As a fellow master gardener said to me recently, “What about the other butterflies?”
We hear so much about what to plant to attract and increase the Monarch butterfly population that we sometimes forget there are other very lovely butterflies that we should also provide for.
All butterflies need nectar food sources, but they also need to lay eggs on a food source the caterpillars can eat. Caterpillar food sources can range from trees and shrubs to perennials and annuals.
My friend reported success attracting the Swallowtail butterfly to lay eggs by planting dill, which led me to investigate which plants attract different butterflies.
I discovered that butterflies seek out and lay eggs on specific plants that the caterpillar will feed on until they mature into butterflies. Each species has a limited range of plants that their caterpillars will eat. Milkweed is the favorite food for Monarch caterpillars, but what do other butterflies prefer?
Black Swallowtail butterflies like to lay eggs on plants from the carrot family, which includes carrot, dill, parsley and parsnip. The Tiger Swallowtail prefers river birch, tulip, apple, crab apple, plum, cherry, willow and maple trees. Caterpillars of Fritillary butterflies feed on violets, and the Painted Lady caterpillars prefer cornflower and hollyhock.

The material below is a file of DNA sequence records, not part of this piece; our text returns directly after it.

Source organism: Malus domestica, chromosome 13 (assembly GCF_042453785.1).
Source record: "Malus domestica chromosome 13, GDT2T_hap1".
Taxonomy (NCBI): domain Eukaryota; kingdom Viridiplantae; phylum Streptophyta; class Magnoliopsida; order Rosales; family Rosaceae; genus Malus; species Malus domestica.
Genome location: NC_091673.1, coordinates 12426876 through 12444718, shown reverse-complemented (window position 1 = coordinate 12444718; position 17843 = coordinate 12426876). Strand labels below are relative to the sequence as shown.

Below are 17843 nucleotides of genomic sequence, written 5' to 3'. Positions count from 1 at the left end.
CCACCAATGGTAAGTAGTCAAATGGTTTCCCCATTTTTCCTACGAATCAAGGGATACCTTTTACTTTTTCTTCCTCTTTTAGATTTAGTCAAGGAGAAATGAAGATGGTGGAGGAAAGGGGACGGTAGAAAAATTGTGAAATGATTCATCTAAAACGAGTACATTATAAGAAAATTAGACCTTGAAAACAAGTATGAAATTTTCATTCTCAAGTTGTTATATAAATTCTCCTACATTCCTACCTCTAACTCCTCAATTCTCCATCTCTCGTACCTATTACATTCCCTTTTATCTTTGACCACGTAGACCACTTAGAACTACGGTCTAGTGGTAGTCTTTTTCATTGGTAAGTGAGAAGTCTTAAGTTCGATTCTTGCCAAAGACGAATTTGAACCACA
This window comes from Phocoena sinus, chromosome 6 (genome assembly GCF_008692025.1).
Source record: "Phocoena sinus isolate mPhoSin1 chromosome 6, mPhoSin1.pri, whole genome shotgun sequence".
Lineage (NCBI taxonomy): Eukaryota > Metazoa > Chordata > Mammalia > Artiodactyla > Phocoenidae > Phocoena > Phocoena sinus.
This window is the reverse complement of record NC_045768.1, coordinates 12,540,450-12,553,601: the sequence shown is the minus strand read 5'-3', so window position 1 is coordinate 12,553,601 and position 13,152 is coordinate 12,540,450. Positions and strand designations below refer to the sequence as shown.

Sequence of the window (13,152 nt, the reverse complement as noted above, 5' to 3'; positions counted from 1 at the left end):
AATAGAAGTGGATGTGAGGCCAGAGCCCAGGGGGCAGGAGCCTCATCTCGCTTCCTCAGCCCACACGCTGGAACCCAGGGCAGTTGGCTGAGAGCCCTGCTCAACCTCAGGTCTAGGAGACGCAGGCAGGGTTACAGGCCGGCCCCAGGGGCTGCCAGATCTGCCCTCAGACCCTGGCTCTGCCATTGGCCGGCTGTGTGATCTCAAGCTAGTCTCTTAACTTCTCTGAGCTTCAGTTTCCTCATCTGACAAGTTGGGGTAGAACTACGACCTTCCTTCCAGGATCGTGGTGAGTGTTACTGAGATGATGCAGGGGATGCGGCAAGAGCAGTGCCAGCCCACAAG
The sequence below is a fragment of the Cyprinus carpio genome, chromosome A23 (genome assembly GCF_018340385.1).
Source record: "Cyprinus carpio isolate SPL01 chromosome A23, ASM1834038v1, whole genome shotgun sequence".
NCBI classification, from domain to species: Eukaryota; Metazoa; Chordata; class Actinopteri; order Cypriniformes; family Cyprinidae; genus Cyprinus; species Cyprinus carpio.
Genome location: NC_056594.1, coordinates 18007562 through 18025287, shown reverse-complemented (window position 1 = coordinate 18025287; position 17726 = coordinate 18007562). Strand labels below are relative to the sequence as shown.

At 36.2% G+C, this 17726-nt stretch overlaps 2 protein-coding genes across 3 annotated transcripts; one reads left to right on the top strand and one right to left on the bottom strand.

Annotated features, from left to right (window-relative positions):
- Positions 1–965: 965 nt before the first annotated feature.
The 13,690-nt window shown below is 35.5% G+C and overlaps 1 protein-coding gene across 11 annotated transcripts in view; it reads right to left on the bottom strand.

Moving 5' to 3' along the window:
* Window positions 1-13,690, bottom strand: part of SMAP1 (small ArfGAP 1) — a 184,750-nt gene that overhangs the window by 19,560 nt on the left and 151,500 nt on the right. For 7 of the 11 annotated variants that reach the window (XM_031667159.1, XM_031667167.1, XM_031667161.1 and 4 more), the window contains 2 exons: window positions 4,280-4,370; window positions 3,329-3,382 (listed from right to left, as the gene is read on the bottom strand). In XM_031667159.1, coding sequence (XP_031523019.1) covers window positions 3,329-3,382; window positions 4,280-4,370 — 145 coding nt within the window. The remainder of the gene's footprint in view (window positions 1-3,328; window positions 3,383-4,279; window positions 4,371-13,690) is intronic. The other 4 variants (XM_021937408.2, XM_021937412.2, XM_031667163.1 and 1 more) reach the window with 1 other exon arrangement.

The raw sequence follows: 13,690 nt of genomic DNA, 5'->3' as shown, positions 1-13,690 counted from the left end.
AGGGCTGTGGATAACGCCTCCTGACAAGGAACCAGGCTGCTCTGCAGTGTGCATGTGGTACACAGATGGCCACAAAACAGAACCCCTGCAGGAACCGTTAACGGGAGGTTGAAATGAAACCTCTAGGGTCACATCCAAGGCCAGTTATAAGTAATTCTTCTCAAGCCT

In addition to a food source for caterpillars, there must be a nectar source for mature butterflies so they will stay in the garden. Some butterflies are picky eaters, but most are attracted to flowers that have flat tops with single petals or small flower clusters. These include the butterfly bush, buttonbush, milkweed, butterfly weed, common lilac, English lavender, verbena, aster, lantana, salvia, coneflower, black-eyed Susan, zinnia, marigolds, and sedum … just to name a few.
Since butterflies are active from spring until late fall, it is important to plant for continuous blooms, preferably with masses of flowers in a sunny area.
If you decide to have a butterfly garden, make sure to include a mix of these plants to attract a variety of butterflies throughout their life cycles. Ideally, you want to provide both nectar and caterpillar food sources. Of course, caterpillars feed on plant leaves, but the damage is usually minimal and certainly not as bad as that caused by Japanese beetles.
Darlie Simerson is a University of Illinois Extension master gardener for Kane County. The “Learning to Grow” column runs weekly during warmer months of the year. Call the extension office at 630-584-6166 for more information. Feedback on this column can be sent to firstname.lastname@example.org.